Tillamook, Oregon New Deal Art
Most of the post office works of art were funded under the Treasury Department's Section commissions. Those works that were created using TRAP funds are so indicated. Although the WPA funded the construction of post office buildings, the artwork was not WPA but was usually produced under the Section or TRAP programs.
following text is a transcript of the wall plaque in the lobby:
Captain Grays First Visit to the Oregon Coast
Captain Gray is best known for discovery of the Columbia River in the year 1792. Four years prior to that however he became the first white man, on record, to set foot on Oregon's shore. On the same voyage he was the first to carry the American flag around the world. Residents of Tillamook County find special interest in the log of his visit. The log tells of the four days spent in what is now Tillamook Bay. He believed he had discovered the "Great River of the West," something all nations were seeking.
Captain Gray, born in 1757, served as a naval officer during the American Revolution. For the first voyage of an American fur trader to the Northwest Coast of America Captain Gray was given command of a sloop the Lady Washington. His ship, a small vessel of about fifty feet, carried a crew of less than a dozen officers and men. The Lady Washington left Boston October 1, 1787 and reached the Bay on August 13, 1788 staying within the confines of the Bay until August 15. Captain Gray thoroughly explored the Bay and learned it was not the Great River of the West as he first believed. The Tillamook Indians were able to make him understand however, the true location and course of the Western River. Heavy fogs over the bar kept him from finding it on his voyage of 1787-88.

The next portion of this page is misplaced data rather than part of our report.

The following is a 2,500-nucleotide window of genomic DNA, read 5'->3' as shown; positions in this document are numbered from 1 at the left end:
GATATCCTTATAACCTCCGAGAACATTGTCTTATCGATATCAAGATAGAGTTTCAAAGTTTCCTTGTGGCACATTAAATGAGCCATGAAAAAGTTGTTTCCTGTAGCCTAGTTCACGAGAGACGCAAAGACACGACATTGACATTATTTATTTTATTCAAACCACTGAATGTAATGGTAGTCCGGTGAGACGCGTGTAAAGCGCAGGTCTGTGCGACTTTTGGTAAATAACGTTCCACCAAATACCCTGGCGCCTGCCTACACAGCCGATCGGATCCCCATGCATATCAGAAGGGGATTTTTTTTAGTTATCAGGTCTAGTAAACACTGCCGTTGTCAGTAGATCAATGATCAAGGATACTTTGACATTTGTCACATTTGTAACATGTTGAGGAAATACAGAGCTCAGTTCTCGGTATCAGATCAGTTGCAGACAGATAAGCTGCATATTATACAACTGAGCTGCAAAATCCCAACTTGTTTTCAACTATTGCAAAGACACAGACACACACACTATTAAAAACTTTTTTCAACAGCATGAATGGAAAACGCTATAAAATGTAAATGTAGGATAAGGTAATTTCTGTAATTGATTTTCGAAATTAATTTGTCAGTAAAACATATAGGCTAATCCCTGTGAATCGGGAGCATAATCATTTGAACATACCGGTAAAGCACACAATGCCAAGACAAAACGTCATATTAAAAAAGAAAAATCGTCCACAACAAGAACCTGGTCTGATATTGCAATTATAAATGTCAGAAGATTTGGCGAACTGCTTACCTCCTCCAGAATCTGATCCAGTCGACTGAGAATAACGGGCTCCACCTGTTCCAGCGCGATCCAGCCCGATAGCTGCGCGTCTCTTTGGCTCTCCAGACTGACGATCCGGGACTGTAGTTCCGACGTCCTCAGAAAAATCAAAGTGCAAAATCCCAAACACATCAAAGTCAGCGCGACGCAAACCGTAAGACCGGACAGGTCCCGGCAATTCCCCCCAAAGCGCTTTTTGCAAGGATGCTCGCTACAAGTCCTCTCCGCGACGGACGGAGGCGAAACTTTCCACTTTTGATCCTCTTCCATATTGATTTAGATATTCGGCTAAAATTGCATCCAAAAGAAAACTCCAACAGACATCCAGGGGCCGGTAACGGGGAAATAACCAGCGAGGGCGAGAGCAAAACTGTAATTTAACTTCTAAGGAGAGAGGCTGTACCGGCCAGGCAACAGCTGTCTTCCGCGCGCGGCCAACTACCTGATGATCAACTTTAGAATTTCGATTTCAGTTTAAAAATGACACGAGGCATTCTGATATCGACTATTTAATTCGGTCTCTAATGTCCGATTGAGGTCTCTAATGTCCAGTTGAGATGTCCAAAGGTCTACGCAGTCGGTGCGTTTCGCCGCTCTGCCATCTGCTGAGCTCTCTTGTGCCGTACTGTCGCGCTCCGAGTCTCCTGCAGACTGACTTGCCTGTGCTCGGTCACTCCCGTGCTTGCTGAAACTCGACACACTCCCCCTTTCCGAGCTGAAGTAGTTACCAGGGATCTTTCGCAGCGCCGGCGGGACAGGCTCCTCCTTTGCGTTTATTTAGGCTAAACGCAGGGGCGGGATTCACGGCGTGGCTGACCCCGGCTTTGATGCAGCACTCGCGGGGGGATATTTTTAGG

The Tillamook Indians belonged to the Salish Nation and practiced flattening of the head. The painting shows a small child in a compression frame as well as the flattened heads of the adult Indians. The clothing consists of rush hats with pointed crowns and wide brims and blankets of wood rat skins or mats. The women wore cedar bark fringed petticoats called siwash coats.
The painting illustrates the visit as it is recorded in the log reconstructing the scene from that rather meager record. The flatheaded Tillamook Indians trade with the white men exchanging berries, crabs and fish for trinkets, cloth and metal objects. A part of the crew gathers wood and water. Captain Gray appears to be getting an idea of the location of the Great River of the West from a map an Indian draws in the sand. The bay is pictured as it must have appeared at that time. The setting is the place where Capt. Gray is believed to have landed on the flats where Squaw Town is now located, that is between Bay City and Garibaldi.
photographs by John Flannery
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Copyright 2004 Nancy Lorance
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